|Malaria Biology and Genetics|
|Director : Robert Ménard (firstname.lastname@example.org)|
Our laboratory focuses on Plasmodium, the agent of malaria, and particularly on two distinct phases of the parasite life cycle that are targets of vaccine strategies. The first is the migration of the parasite (called ookinete at this stage) through the intestinal barrier of the mosquito. This phase of infection is the target of so-called transmission blocking vaccines', which do not protect the vaccinated individual but its community by blocking parasite transmission. The second is the pre-erythrocytic phase of the parasite life cycle. This phase includes the journey of the sporozoite (the stage of the parasite inoculated by the mosquito) from the mosquito site of bite to a hepatocyte, as well as the phase of parasite differentiation in the liver into the parasite form that infect erythrocytes and causes the symtoms of the disease. We want to gain functional understanding of these steps of the parasite life cycle. In our studies, we use P. falciparum, the species the mots deadly to humans, and P. berghei, a species that infects rodents.
Several lines of research are developed in the laboratory
1. Characterization of Anopheles gambiae genes whose expression is modified by mosquito interaction with Plasmodium falciparum (C. Lavazec, M. Gendrin, R. Lacroix, C. Bourgouin)
In conditions of natural transmission of P. falciparum, the Plasmodium species deadliest to humans, an important reduction in the parasite numbers occurs in the mosquito intestinal lumen so that only a few oocysts become mature. We have characterized two genes encoding midgut carboxypeptidases and demonstrated that these genes are involved in P. falciparum development in the mosquito. Antibodies directed against one carboxypeptidase strongly reduce the sporogonic development of both P. falciparum and P. berghei and also reduce mosquito fecundity. Therefore, An. gambiae midgut carboxypeptidases could constitute components of a vaccine that would block Plasmodium transmission, by reducing Plasmodium sporogonic development and mosquito populations. Elucidating the role of these carboxypeptidases in Plasmodium development is under way using both biochemical and RNAi approaches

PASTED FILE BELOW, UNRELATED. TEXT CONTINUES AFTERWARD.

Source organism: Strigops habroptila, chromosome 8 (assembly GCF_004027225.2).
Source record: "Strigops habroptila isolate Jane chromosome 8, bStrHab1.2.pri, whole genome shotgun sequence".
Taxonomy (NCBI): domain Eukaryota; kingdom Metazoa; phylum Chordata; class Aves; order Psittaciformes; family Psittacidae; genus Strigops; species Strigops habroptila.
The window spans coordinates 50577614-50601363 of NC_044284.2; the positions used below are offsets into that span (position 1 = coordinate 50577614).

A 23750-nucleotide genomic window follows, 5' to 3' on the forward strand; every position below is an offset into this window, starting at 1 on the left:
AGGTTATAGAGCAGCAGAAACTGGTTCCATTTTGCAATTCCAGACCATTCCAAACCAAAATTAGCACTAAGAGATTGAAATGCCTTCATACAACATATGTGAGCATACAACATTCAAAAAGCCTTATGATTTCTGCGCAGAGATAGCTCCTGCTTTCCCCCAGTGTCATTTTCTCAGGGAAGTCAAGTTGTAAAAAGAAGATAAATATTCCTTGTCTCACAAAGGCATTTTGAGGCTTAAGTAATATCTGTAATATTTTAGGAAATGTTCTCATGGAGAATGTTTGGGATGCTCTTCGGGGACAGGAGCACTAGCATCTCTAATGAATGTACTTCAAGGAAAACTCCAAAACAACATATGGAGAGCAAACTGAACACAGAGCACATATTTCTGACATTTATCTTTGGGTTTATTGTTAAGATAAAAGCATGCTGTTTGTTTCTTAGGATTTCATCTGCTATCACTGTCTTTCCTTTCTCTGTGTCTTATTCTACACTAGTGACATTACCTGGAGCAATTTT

2. Functional genomics by RNA interference in An. gambiae (B. Boisson, J.-C. Jacques, C. Bourgouin, Program GPH Anopheles)
Before being transmitted to the mammalian host, sporozoites reside in the salivary glands of the mosquito. We have established the conditions for efficiently silencing gene expression in the mosquito salivary glands by RNA interference. These conditions are different from those used for silencing gene expression in the mosquito midgut, fat body and hemocytes. Using this approach, we are now assessing the role of saliva components in the transmission of Plasmodium sporozoites to the mammalian host. In particular, we will examine the role of salivary gland genes whose expression is modified by the presence of sporozoites, which have been identified by SAGE analysis by the I. Chupin's group in the GPH program.
3. In vivo imaging of the Plasmodium sporozoite (R. Amino, S. Thiberge, D. Giovannini, R. Ménard, Program GPH Anopheles)
The parasite is inoculated in the dermis of the mammalian host by the mosquito vector. The parasite journey from the site of bite to the target hepatocyte, however, remains elusive. To better understand the natural history of the sporozoite in the mammalian host, we are using a rodent system, sporozoites that express fluorescent proteins, and various in vivo imaging approaches (in collaboration with the " Centre d'Imagerie Dynamique "). In vivo studies have shown the importance of sporozoite motility not only for invading target cells, but also as a means of locomotion in the mosquito as well as in the mammalian hosts. They have also revealed numerous unexpected host-parasite interactions, including invasion of lymphatic vessels in the mammalian dermis, infection of the draining lymph node, intra-vascular gliding and complex leucocyte-parasite interactions in the liver sinusoids. We are now trying to characterize the host-parasite interactions in the lymph nodes, their consequences on the infection process, as well as the role of traversal of host cells on sporozoite infectivity.